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Former Conservative adman on why Boris Johnson is holed below the waterline

By Michael Moszynski | Chief Executive Officer

February 8, 2022 | 7 min read

London Advertising chief exec Michael Mosyinski has proudly worked on Conservative campaigns and backed Boris Johnson into number 10. But after the fallout from Partygate and Savile smears, he has come to the conclusion that the task of saving the prime minister is a brief too far.

The English language is bursting with words which owe their origins to our nautical history. Many of the comments in the media regarding each new revelation about 10 Downing Street are full to gunwales with them. I woke up this morning to hear a minister talking about the departure of Boris’s head of policy (off the record, natch) in the terms: "It's not just the rats leaving the sinking ship – it's the petty officer".

Downing Street

So, I hope you will forgive me for borrowing another naval metaphor in the headline to this article, as it really seems to sum up the prime minister’s situation.

In fact, as a long-standing Conservative Party supporter and advisor who helped Boris win the leadership, I took the decision to break cover two weeks ago and wrote an article in the Spectator calling for the party’s MPs to evict him from Downing Street now.

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Apart from my concern about how the leader of our government had demeaned his office, I had a feeling that he had lost his election-winning ways. So, to confirm this, I commissioned my own poll from Yonder to see what the impact of Partygate was on the public. The results exceeded my worst fears: 83% believed he had broken the rules; 67% that he had lied about it and 59% did not think he should be prime minister – including over half of those who had voted Conservative in 2019.

When it comes to voting intention, if there was an election tomorrow, the poll showed a 16% Labour lead with the Conservatives losing 196 seats – a decimation equivalent to 1997.

I sent the results to the party chairman saying that this level of loss of trust in Boris cannot be recovered and that for the sake of the party and the country he needed to go as there would be more to come out. I could not imagine quite the amount that did come out, with no doubt more to follow.

I also called a friend who is extremely senior in the party and a well-known Boris supporter, to apologize that I would have to go public with my point of view. I was blown away when he told me he agreed that Boris had to leave.

What we are sadly witnessing is a slow-motion car crash. When Boris made the Jimmy Savile attack on Kier Starmer, many Conservative MPs who were on the fence were genuinely shocked. Gavin Barwell, Theresa May’s highly respected former chief of staff, said that there had been a question in the party as to whether Boris was getting the right advice from his advisors or was choosing to ignore it. He said the fact that Munira Mirza (Boris’s head of policy and loyal lieutenant) resigned confirmed it was the latter as Munira had told Boris not to use that soundbite, but he went on to do so.

The current state of affairs with new resignations fighting to keep pace with the number of MPs announcing they have submitted their letters of no confidence is reminiscent of 2006, when the constant stream of Labour ministerial resignations forced Tony Blair to announce he would hand over to Gordon Brown.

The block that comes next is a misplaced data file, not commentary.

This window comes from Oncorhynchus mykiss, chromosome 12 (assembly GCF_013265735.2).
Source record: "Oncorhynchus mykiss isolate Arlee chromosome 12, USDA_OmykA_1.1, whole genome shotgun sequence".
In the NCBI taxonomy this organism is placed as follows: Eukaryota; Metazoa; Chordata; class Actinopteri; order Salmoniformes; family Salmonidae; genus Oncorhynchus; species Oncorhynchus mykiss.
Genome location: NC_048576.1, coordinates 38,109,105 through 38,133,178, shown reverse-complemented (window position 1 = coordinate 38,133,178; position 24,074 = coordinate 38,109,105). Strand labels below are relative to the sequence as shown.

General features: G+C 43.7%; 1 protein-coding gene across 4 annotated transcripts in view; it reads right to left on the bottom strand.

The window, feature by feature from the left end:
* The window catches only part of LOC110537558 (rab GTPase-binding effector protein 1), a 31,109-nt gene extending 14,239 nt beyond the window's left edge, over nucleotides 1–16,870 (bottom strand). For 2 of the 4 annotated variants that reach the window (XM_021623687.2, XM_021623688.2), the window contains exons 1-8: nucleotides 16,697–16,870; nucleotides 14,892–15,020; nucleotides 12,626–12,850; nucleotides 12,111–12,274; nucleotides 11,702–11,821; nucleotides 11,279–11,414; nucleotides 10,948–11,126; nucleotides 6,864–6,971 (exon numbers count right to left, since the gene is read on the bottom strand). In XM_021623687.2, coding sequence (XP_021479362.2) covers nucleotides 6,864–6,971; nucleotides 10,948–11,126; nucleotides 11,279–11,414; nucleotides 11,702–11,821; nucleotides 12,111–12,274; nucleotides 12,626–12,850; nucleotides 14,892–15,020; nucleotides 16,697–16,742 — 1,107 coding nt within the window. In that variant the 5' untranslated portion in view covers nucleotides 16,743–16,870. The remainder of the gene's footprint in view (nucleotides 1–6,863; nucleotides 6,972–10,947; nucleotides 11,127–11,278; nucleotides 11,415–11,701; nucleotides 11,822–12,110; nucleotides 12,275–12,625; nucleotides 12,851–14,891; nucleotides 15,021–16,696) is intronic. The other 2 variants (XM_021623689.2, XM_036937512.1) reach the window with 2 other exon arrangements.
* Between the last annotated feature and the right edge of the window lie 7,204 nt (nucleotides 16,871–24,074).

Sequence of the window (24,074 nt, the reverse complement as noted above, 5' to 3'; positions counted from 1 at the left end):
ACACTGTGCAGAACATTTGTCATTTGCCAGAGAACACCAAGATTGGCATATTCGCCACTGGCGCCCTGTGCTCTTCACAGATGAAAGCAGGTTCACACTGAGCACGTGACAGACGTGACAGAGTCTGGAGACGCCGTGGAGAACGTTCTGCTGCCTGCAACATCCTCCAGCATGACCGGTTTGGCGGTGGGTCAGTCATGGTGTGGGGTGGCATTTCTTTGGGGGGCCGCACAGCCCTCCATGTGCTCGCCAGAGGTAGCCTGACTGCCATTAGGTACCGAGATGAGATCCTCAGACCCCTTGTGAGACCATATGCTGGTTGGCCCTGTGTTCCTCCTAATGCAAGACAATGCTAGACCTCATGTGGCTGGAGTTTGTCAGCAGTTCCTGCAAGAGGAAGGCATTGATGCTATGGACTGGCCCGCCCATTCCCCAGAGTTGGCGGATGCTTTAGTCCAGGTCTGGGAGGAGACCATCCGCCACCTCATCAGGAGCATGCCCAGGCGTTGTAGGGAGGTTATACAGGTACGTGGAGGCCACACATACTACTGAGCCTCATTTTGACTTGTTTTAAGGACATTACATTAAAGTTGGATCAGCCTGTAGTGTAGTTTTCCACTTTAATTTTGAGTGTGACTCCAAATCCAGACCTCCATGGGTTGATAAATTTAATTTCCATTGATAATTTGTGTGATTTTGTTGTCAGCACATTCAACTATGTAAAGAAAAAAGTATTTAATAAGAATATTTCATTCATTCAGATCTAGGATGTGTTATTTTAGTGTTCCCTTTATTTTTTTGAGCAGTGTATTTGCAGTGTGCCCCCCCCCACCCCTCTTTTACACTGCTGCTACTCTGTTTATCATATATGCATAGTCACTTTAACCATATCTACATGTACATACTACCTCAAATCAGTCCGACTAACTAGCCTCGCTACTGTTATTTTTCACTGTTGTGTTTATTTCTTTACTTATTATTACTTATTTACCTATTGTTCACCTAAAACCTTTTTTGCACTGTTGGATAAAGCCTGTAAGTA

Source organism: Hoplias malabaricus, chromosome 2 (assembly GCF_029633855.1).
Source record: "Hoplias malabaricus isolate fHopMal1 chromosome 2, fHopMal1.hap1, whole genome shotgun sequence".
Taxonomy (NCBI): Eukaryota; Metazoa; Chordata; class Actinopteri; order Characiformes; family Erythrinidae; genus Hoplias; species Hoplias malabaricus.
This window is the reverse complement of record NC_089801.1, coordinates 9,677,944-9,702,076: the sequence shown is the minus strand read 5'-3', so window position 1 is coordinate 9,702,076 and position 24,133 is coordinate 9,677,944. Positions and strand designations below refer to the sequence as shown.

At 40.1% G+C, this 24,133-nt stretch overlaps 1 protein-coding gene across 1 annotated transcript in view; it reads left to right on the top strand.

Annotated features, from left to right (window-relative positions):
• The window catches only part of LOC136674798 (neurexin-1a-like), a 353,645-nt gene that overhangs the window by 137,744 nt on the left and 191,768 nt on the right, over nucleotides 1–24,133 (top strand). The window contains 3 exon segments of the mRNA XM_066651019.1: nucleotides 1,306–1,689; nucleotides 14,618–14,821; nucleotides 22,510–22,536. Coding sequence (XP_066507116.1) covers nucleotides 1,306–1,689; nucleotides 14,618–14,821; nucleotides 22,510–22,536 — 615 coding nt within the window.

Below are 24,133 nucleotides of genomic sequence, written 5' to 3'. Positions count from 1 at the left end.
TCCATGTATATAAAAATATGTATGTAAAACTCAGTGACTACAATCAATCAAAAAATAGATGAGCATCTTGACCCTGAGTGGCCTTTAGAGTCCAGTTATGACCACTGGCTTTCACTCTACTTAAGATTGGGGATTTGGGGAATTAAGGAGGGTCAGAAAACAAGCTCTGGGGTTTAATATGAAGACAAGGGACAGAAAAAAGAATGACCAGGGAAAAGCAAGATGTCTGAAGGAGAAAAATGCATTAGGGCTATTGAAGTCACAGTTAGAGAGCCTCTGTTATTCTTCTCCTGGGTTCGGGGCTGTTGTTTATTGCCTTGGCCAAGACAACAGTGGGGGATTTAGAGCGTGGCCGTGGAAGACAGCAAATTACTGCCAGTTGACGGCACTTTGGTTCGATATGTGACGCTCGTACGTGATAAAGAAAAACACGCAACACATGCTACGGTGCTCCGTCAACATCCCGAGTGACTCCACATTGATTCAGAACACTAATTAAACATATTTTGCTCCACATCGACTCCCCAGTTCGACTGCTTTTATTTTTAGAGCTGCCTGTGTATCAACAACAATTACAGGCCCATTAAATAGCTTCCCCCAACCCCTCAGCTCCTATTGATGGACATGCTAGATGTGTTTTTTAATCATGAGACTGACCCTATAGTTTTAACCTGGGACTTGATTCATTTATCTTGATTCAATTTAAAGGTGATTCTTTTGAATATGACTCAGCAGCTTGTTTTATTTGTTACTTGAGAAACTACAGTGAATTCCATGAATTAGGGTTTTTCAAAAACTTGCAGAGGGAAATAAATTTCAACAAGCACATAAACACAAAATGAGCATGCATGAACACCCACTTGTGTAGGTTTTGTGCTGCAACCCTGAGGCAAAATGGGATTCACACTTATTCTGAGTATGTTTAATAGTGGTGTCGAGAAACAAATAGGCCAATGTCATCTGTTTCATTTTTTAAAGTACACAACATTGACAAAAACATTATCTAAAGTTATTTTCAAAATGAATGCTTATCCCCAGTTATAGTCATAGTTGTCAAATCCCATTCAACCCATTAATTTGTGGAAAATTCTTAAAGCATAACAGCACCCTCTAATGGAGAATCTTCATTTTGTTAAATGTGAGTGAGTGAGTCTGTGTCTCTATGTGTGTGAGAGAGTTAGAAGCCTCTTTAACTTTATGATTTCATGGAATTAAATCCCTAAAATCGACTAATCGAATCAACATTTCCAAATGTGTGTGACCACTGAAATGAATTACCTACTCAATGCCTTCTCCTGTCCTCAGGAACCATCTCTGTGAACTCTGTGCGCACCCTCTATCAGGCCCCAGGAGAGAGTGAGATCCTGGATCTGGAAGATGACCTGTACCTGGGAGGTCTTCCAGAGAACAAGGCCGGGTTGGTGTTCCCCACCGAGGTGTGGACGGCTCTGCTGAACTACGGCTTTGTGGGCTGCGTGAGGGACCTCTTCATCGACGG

I hear that the number of letters is close to the 54 required to trigger a vote of no confidence, even if only 9 MPs have gone public about it. I believe that number will be reached this week.

I also believe it will be difficult for Boris to win it once it has been called, given the anger of the public which every MP is feeling acutely in their constituencies. The final coup de grace will be if the Met issue him with a fine, in which case he will have to resign.

There is still a significant cabal of Boris loyalists rallying around him and avidly making the case that the problem in getting rid of him is that ‘there is no natural successor’. The Yonder poll shows the electorate do not agree because with Rishi Sunak as leader, Labour’s lead shrinks by 12 percentage points. (With Liz Truss, Labour’s lead is worse than with Boris.)

The irony is that the idea of commissioning a poll to evaluate the impact on the party’s electoral fortunes was one I had used to help get Boris elected in the first place. Back in May 2019, I went to see Tim Bell to discuss who we should back to take over the reins from Theresa May. While it was clear that Boris would win the membership vote, he first had to be selected by the MPs to get on the final ballot. Just as he does now, Boris was out of favor with many Tory MPs. Tim favored Dominic Raab.

I persuaded Tim to commission YouGov to do a poll of the five most likely leadership candidates. Sure enough, it demonstrated that voting intentions for the Conservatives would receive a 10 percentage point 'Boris bounce'. Tim wrote to every Conservative MP that Boris was the only candidate who could defeat Jeremy Corbyn. Boris went on to win the MP vote, the membership vote, the 2019 election with a 80 seat majority and got Brexit done. 30 months later the weather has changed.

The other nautical anecdote I heard on the Today programme was an account of Earnest Shackleton of the moment his ship, Endurance, was finally crushed by the ice pack and "descended into the depths, with the stern which had been the cause of so many of our problems, being last to slip under".

It seems to sum up what is happening to Boris’s premiership as I write.

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